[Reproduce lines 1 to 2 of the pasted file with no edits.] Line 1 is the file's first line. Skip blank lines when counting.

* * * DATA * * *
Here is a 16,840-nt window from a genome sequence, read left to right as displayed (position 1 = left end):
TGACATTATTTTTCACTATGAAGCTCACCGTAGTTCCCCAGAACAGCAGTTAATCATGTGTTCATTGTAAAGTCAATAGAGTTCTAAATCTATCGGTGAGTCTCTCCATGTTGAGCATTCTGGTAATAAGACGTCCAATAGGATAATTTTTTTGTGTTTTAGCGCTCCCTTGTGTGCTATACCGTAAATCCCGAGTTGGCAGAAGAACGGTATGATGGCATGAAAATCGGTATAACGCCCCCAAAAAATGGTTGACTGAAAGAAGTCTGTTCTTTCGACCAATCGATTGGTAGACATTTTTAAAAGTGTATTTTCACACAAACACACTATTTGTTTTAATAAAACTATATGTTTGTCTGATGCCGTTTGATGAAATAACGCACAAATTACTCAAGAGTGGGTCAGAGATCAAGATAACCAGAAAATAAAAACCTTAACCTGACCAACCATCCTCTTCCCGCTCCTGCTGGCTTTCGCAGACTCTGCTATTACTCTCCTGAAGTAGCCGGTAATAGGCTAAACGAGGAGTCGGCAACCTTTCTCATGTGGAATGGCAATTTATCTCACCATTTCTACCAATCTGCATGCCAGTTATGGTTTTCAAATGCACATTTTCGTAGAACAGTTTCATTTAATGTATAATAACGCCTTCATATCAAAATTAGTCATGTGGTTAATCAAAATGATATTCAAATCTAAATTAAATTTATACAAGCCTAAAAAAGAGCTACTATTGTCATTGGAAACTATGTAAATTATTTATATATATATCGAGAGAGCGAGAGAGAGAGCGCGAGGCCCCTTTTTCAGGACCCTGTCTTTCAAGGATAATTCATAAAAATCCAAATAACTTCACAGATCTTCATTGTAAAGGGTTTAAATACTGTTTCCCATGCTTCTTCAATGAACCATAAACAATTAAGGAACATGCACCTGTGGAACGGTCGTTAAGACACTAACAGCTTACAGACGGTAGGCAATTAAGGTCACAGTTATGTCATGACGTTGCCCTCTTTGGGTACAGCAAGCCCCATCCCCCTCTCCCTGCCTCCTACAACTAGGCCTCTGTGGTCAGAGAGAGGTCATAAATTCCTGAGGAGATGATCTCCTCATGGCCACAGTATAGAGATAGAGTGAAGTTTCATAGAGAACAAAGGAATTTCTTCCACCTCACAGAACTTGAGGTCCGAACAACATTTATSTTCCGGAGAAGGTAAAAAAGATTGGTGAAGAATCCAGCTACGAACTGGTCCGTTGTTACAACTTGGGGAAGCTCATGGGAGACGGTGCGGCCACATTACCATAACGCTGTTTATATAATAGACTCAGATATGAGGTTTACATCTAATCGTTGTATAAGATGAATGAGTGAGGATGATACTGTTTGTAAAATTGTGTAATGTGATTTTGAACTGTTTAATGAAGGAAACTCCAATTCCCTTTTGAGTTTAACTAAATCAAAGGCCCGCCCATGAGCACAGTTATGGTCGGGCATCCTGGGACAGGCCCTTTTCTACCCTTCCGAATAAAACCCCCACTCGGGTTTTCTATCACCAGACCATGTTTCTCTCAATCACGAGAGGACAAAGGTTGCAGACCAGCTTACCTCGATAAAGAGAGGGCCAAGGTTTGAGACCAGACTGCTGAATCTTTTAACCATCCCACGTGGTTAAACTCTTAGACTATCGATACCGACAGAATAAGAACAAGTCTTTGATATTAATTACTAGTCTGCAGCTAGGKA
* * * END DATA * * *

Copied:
Here is a 16,840-nt window from a genome sequence, read left to right as displayed (position 1 = left end):
TGACATTATTTTTCACTATGAAGCTCACCGTAGTTCCCCAGAACAGCAGTTAATCATGTGTTCATTGTAAAGTCAATAGAGTTCTAAATCTATCGGTGAGTCTCTCCATGTTGAGCATTCTGGTAATAAGACGTCCAATAGGATAATTTTTTTGTGTTTTAGCGCTCCCTTGTGTGCTATACCGTAAATCCCGAGTTGGCAGAAGAACGGTATGATGGCATGAAAATCGGTATAACGCCCCCAAAAAATGGTTGACTGAAAGAAGTCTGTTCTTTCGACCAATCGATTGGTAGACATTTTTAAAAGTGTATTTTCACACAAACACACTATTTGTTTTAATAAAACTATATGTTTGTCTGATGCCGTTTGATGAAATAACGCACAAATTACTCAAGAGTGGGTCAGAGATCAAGATAACCAGAAAATAAAAACCTTAACCTGACCAACCATCCTCTTCCCGCTCCTGCTGGCTTTCGCAGACTCTGCTATTACTCTCCTGAAGTAGCCGGTAATAGGCTAAACGAGGAGTCGGCAACCTTTCTCATGTGGAATGGCAATTTATCTCACCATTTCTACCAATCTGCATGCCAGTTATGGTTTTCAAATGCACATTTTCGTAGAACAGTTTCATTTAATGTATAATAACGCCTTCATATCAAAATTAGTCATGTGGTTAATCAAAATGATATTCAAATCTAAATTAAATTTATACAAGCCTAAAAAAGAGCTACTATTGTCATTGGAAACTATGTAAATTATTTATATATATATCGAGAGAGCGAGAGAGAGAGCGCGAGGCCCCTTTTTCAGGACCCTGTCTTTCAAGGATAATTCATAAAAATCCAAATAACTTCACAGATCTTCATTGTAAAGGGTTTAAATACTGTTTCCCATGCTTCTTCAATGAACCATAAACAATTAAGGAACATGCACCTGTGGAACGGTCGTTAAGACACTAACAGCTTACAGACGGTAGGCAATTAAGGTCACAGTTATGTCATGACGTTGCCCTCTTTGGGTACAGCAAGCCCCATCCCCCTCTCCCTGCCTCCTACAACTAGGCCTCTGTGGTCAGAGAGAGGTCATAAATTCCTGAGGAGATGATCTCCTCATGGCCACAGTATAGAGATAGAGTGAAGTTTCATAGAGAACAAAGGAATTTCTTCCACCTCACAGAACTTGAGGTCCGAACAACATTTATSTTCCGGAGAAGGTAAAAAAGATTGGTGAAGAATCCAGCTACGAACTGGTCCGTTGTTACAACTTGGGGAAGCTCATGGGAGACGGTGCGGCCACATTACCATAACGCTGTTTATATAATAGACTCAGATATGAGGTTTACATCTAATCGTTGTATAAGATGAATGAGTGAGGATGATACTGTTTGTAAAATTGTGTAATGTGATTTTGAACTGTTTAATGAAGGAAACTCCAATTCCCTTTTGAGTTTAACTAAATCAAAGGCCCGCCCATGAGCACAGTTATGGTCGGGCATCCTGGGACAGGCCCTTTTCTACCCTTCCGAATAAAACCCCCACTCGGGTTTTCTATCACCAGACCATGTTTCTCTCAATCACGAGAGGACAAAGGTTGCAGACCAGCTTACCTCGATAAAGAGAGGGCCAAGGTTTGAGACCAGACTGCTGAATCTTTTAACCATCCCACGTGGTTAAACTCTTAGACTATCGATACCGACAGAATAAGAACAAGTCTTTGATATTAATTACTAGTCTGCAGCTAGGKA